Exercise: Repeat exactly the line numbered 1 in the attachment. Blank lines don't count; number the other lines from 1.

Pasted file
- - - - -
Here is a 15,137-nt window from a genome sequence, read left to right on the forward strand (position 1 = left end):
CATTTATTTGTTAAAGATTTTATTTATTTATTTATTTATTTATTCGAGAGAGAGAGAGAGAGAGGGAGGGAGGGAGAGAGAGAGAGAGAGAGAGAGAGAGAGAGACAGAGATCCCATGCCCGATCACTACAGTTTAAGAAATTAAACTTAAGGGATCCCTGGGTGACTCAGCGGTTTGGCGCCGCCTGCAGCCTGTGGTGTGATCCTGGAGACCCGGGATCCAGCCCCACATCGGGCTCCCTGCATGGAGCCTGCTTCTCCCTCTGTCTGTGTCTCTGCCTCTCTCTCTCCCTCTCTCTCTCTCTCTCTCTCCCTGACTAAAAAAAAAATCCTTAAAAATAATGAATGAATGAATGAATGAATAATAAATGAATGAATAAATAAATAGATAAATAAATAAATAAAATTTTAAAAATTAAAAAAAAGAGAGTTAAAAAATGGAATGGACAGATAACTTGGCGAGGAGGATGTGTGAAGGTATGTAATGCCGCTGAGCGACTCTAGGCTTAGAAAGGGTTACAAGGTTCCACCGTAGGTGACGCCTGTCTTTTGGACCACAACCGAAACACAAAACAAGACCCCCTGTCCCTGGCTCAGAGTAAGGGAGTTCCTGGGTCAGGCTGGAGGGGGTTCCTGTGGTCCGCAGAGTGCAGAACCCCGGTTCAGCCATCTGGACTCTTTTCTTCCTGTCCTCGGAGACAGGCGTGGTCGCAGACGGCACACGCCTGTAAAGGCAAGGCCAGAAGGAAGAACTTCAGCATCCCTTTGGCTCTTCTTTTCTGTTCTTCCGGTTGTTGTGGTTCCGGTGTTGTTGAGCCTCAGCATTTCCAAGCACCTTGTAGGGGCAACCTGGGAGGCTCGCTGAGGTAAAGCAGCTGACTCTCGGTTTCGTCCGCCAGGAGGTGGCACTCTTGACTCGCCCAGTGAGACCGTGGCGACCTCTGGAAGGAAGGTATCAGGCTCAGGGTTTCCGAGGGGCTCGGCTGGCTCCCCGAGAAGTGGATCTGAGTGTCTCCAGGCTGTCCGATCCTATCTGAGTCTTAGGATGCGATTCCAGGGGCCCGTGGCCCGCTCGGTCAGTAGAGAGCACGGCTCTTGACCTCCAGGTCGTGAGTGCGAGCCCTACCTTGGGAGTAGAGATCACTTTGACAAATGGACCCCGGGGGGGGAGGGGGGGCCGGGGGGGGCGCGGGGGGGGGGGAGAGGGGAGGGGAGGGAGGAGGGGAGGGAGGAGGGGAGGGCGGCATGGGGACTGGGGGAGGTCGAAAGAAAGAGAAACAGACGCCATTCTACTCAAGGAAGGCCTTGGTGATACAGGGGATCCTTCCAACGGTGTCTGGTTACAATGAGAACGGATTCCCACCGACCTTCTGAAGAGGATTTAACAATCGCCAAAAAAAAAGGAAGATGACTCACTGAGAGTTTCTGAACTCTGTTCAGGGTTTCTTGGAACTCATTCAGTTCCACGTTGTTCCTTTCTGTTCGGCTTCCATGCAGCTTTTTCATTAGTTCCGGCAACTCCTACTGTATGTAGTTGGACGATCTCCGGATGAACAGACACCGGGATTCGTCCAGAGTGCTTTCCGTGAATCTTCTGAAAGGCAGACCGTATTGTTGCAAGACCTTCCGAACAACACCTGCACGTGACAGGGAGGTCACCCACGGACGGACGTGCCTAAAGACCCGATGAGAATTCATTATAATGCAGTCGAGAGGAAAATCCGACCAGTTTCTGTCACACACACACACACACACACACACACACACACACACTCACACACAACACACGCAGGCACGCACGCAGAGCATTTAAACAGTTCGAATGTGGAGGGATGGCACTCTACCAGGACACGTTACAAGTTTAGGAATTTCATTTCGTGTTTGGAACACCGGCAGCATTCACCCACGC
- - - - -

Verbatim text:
Here is a 15,137-nt window from a genome sequence, read left to right on the forward strand (position 1 = left end):